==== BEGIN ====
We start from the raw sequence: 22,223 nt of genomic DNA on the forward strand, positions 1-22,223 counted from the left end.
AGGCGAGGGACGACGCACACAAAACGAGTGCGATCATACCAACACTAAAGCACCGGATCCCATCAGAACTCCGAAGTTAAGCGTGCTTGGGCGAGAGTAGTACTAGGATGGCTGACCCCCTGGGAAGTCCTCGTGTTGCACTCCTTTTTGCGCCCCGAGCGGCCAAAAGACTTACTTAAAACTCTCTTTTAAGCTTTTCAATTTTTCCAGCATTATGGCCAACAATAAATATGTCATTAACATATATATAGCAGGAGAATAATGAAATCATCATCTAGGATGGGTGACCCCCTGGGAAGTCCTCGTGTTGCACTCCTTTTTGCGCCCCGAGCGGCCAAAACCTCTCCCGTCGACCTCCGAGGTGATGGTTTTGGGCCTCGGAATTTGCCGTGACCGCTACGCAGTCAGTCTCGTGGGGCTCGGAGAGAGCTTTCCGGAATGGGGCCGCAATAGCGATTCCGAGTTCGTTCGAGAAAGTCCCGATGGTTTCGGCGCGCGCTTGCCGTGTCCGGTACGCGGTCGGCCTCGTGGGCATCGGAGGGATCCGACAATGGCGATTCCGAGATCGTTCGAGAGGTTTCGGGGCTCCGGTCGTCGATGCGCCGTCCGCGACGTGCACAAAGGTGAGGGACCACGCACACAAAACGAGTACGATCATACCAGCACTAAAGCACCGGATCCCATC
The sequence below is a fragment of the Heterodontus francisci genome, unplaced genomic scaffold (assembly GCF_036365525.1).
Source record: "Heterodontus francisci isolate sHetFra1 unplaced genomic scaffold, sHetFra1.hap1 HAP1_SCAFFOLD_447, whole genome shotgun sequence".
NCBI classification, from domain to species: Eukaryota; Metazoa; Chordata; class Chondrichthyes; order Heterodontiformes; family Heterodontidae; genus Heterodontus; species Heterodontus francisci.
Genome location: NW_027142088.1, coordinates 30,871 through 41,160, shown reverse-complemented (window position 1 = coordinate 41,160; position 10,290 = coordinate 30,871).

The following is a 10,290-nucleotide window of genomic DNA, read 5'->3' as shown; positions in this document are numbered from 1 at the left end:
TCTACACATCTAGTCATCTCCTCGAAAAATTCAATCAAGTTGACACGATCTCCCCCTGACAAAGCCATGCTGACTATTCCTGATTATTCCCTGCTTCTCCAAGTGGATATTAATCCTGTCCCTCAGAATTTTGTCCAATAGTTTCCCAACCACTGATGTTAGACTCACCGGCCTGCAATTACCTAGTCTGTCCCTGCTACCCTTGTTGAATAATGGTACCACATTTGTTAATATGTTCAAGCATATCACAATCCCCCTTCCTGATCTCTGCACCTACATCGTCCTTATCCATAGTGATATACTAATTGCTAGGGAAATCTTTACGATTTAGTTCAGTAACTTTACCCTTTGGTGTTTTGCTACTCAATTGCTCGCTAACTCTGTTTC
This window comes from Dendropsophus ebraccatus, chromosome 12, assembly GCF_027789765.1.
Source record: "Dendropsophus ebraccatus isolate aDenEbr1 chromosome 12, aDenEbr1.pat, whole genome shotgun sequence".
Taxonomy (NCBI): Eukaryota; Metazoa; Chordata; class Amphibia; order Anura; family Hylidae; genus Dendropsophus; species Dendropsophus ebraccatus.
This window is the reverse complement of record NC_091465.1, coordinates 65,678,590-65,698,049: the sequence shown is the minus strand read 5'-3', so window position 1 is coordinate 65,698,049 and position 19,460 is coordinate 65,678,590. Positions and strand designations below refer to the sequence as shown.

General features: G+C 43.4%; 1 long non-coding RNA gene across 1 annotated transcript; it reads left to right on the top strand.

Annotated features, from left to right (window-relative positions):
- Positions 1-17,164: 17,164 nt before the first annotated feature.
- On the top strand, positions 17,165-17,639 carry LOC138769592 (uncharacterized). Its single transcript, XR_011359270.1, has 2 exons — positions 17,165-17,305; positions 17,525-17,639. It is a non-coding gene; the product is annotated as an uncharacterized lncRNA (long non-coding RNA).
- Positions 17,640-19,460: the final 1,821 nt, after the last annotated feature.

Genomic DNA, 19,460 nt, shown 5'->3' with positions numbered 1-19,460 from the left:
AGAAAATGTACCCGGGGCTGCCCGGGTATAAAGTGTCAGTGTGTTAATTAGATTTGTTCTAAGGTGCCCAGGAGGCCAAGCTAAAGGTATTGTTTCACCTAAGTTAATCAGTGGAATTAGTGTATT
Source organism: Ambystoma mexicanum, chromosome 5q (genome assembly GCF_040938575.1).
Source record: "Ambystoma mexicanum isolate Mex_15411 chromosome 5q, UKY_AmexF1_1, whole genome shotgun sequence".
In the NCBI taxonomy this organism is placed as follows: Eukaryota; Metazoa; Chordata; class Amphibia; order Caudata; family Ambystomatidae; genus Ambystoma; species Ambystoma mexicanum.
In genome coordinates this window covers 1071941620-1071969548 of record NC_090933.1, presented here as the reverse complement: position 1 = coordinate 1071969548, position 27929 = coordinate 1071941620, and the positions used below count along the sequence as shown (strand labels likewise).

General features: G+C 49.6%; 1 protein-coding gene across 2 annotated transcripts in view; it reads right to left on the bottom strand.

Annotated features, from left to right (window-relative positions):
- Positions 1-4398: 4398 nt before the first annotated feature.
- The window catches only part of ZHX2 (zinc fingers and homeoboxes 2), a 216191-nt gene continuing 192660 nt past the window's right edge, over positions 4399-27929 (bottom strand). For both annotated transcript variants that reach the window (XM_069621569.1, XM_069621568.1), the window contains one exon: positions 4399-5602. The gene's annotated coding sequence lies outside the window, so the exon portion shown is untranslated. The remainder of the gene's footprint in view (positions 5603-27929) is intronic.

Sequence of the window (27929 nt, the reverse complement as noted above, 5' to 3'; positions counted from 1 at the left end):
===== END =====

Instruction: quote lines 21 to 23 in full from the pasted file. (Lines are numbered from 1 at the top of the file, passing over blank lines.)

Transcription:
Source record: "Ambystoma mexicanum isolate Mex_15411 chromosome 5q, UKY_AmexF1_1, whole genome shotgun sequence".
In the NCBI taxonomy this organism is placed as follows: Eukaryota; Metazoa; Chordata; class Amphibia; order Caudata; family Ambystomatidae; genus Ambystoma; species Ambystoma mexicanum.
In genome coordinates this window covers 1071941620-1071969548 of record NC_090933.1, presented here as the reverse complement: position 1 = coordinate 1071969548, position 27929 = coordinate 1071941620, and the positions used below count along the sequence as shown (strand labels likewise).